For years, the scientific evidence has been accumulating. The latest, published this week, once again showed that thimerosal, a mercury-based preservative long used in childhood vaccines, does not cause the neurological disorders associated with the U.S. autism epidemic.
In fact, scientists at the California Department of Public Health demonstrated that in the years since nearly all thimerosal was removed from vaccines in 2001, the rate of autism has continued to rise there. Had thimerosal been the culprit, those numbers should have decreased.
Not in the world of autism, an emotionally charged place where Web sites, blogs and parent advocacy groups have spent a decade promoting the theory that the thimerosal injected into babies beginning when they were just weeks old has left as many as one in 150 children disabled by autism. These advocates have lobbied Congress, screamed about coverups and filed financial claims against the government.
"I know the people who want to believe it's thimerosal will find fault with this [study]," said Dr. Gary Goldstein, president & CEO of the Kennedy Krieger Institute in Baltimore. "The scientists, they're saying, 'Why are we still talking about this?' "
Thimerosal, which is almost 50 percent mercury, has been a preservative in vaccines since the 1930. The first case of autism was identified at Johns Hopkins University in the 1940s.
Before 1991, only one vaccine - the one for diphtheria, tetanus and pertussis - contained thimerosal. Starting in 1991, two more were added to the schedule for infants - sharply increasing the quantity of mercury given to young children. Most other vaccines have remained mercury-free.
By 1999, some government scientists were concerned that infants might be getting too much mercury. As a precautionary measure, the federal Centers for Disease Control and Prevention and the American Academy of Pediatrics asked pharmaceutical companies to remove thimerosal from vaccines.
Still, according to Dr. Paul A. Offit, the infectious diseases chief at Children's Hospital of Philadelphia, doctors kept insisting that parents not worry about the safety of vaccines.
But the firestorm came. "Many parents, frightened by a sudden change in policy, reasoned that thimerosal was targeted because it was harmful - and their faith in the vaccine infrastructure was shaken," Offit wrote in a September issue of The New England Journal of Medicine.
By 2002, the last U.S. doses of required vaccines for children made with thimerosol had expired, though other countries continue to use it.
Those who publicly deny the link between thimerosal and autism have been harassed -- some have received death threats. Goldstein said that colleagues have gotten hate e-mails and that one got a call saying, "I hope your child dies."
In the new California study, published in Archives of General Psychiatry, researchers looked at data reported to the California Department of Developmental Services, which serves the state's disabled population. "To me, the body of evidence is persuasive," said study author Dr. Robert Schechter.
But Lyn Redwood, a co-founder of SafeMinds, a nonprofit that raises awareness of mercury exposure in children, said she isn't ready to write off the thimerosal/autism connection. That's because thimerosal has not disappeared. Pregnant women receive flu shots - which contain a full dose of thimerosal - and flu vaccines for babies often contain it, she said.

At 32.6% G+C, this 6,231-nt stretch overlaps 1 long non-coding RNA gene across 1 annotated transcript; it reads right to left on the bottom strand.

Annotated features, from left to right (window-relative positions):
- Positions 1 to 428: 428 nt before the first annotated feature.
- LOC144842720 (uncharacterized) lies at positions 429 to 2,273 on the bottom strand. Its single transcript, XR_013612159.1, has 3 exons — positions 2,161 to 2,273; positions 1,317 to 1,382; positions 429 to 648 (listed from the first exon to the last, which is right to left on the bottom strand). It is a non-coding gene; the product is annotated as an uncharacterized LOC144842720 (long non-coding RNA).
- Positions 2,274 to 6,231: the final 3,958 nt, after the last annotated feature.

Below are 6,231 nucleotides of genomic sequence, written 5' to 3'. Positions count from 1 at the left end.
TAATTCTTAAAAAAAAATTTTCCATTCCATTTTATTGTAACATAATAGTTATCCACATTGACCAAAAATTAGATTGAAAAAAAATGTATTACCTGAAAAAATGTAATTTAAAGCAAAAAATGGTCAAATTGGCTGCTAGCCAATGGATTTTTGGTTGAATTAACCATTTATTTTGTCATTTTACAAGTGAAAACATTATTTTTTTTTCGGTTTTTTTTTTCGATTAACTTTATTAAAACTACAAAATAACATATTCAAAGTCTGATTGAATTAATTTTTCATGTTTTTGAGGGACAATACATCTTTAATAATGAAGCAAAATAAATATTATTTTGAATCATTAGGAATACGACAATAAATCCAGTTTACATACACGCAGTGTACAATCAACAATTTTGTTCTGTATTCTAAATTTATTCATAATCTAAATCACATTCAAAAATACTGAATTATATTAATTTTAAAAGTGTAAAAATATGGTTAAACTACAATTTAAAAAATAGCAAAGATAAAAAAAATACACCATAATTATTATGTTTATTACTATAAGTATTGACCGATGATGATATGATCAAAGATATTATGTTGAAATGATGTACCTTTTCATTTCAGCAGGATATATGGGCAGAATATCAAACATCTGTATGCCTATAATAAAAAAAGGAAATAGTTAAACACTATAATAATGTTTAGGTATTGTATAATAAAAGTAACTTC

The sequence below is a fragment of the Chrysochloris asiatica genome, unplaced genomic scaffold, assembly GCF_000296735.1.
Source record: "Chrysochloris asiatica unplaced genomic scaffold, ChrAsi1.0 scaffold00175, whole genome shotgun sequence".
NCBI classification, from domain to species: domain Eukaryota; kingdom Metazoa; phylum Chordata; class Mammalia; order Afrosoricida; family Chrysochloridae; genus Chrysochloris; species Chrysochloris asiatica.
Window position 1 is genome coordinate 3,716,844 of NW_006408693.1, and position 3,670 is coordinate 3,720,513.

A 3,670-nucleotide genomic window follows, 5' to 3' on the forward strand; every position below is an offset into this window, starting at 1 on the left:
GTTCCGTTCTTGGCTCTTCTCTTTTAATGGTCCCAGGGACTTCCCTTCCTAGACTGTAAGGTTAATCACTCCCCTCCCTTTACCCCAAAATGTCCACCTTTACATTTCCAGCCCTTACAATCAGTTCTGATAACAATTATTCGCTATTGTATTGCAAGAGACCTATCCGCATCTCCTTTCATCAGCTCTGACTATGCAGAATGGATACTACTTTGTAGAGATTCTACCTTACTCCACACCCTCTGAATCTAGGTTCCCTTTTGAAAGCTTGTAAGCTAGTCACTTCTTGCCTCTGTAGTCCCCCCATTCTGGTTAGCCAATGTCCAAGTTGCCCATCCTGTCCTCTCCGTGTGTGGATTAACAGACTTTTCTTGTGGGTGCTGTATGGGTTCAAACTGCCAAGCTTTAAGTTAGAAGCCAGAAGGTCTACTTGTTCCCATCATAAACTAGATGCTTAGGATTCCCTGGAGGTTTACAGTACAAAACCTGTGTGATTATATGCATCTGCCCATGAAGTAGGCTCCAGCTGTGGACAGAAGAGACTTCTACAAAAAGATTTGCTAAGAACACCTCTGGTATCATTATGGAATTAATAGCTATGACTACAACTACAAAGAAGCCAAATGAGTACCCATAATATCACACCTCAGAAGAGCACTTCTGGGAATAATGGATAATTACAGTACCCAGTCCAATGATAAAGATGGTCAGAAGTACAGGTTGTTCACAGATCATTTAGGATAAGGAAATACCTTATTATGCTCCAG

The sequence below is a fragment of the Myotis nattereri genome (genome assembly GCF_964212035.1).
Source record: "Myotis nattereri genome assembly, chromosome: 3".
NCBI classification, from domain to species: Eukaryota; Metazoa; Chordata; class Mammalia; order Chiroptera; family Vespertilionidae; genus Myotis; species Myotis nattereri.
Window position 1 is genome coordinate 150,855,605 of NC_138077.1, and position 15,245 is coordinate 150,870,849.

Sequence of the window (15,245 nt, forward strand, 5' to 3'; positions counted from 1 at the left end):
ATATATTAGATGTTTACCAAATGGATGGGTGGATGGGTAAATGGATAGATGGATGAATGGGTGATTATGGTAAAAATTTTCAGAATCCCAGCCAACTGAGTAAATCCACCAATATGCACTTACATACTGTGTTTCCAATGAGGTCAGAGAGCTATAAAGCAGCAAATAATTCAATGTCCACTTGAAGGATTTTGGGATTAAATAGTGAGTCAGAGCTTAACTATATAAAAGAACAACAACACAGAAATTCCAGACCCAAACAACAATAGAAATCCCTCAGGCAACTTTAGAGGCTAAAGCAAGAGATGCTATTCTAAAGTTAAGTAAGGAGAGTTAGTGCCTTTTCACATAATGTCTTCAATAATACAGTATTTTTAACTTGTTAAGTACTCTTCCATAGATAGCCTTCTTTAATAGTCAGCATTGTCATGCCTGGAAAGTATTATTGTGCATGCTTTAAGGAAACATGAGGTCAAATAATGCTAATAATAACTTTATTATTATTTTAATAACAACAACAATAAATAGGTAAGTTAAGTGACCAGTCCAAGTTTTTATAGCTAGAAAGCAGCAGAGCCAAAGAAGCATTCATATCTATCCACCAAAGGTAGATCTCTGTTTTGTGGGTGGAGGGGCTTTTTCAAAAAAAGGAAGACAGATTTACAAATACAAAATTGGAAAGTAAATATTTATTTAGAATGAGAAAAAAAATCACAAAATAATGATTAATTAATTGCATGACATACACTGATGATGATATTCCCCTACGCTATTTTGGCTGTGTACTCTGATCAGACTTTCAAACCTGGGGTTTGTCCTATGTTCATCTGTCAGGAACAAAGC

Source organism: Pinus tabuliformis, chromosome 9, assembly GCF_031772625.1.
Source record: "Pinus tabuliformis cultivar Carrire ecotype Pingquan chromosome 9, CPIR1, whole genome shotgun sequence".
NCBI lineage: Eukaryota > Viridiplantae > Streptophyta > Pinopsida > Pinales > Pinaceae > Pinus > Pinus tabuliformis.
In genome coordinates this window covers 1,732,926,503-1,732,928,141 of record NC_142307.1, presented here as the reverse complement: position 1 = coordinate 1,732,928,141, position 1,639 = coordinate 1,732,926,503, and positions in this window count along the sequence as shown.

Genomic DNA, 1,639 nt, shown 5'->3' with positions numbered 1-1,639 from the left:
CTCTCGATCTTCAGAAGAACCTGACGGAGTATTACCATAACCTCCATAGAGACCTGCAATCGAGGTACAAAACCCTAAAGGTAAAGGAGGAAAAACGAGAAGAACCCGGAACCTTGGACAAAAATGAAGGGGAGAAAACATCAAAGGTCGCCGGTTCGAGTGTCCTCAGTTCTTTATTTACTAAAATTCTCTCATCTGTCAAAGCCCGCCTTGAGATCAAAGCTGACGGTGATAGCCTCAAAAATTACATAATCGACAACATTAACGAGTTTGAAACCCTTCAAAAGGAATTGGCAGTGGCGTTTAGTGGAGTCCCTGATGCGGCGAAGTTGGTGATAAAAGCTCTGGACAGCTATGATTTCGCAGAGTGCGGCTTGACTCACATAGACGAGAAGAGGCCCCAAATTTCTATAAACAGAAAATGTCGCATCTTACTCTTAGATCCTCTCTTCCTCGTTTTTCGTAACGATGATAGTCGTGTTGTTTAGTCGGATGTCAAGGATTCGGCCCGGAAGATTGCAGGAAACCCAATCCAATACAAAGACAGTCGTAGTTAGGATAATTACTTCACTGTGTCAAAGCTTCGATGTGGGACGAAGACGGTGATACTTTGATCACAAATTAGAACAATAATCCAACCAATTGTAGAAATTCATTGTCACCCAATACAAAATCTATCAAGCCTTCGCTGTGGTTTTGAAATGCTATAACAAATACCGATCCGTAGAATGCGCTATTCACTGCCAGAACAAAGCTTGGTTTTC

"Our children are still getting exposed to mercury," said the Atlanta nurse practitioner and mother. "I think mercury should still be on everybody's radar screens."
She said the California data are flawed because the continued rise in autism could be explained by immigrants there who were vaccinated in other countries where thimerosal is still used.
"I think it's a little bit early to close the books on thimerosal," she said.
Dr. Mark Geier, a Silver Spring epidemiologist, agreed. "Everyone worries about lead poisoning," he said. "Do you know how much more dangerous mercury is?"
It is still unknown what causes autism, a spectrum of disorders marked by impairment in social development and communication. Autistic children usually exhibit language delays and often have difficulties relating to people, failing to read basic social cues in the faces of others.
Most specialists believe autism's cause will be found in genetics, but many also suspect that an environmental trigger contributed to the explosive growth in autism cases in the past generation. Doctors also attribute some of the growth to better diagnosis and a broadening of autism's definition.
But it's the scientific community's inability to provide a definitive cause that has led so many to thimerosal. "The final answer to me will come when that paper is written that says, 'This is what causes autism'," said Dr. Richard Deth, a pharmacologist at Northeastern University in Boston, who calls thimerosal "a prime suspect."
Some health experts are concerned that thimerosal worries might keep some parents from vaccinating their children, forgetting the value of protecting them from diseases that were once major killers.
"Immunizations have kind of become the fall guy for problems," said Dr. Andrew W. Zimmerman, a pediatric neurologist at Kennedy Krieger, "but the public has a short memory - because before immunizations, the diseases themselves were much worse."
An earlier version of this story incorrectly characterized a threat to autism researchers. Dr. Gary Goldstein, president and CEO of the Kennedy Krieger Institute, was not the personal recipient of a threat to his child.
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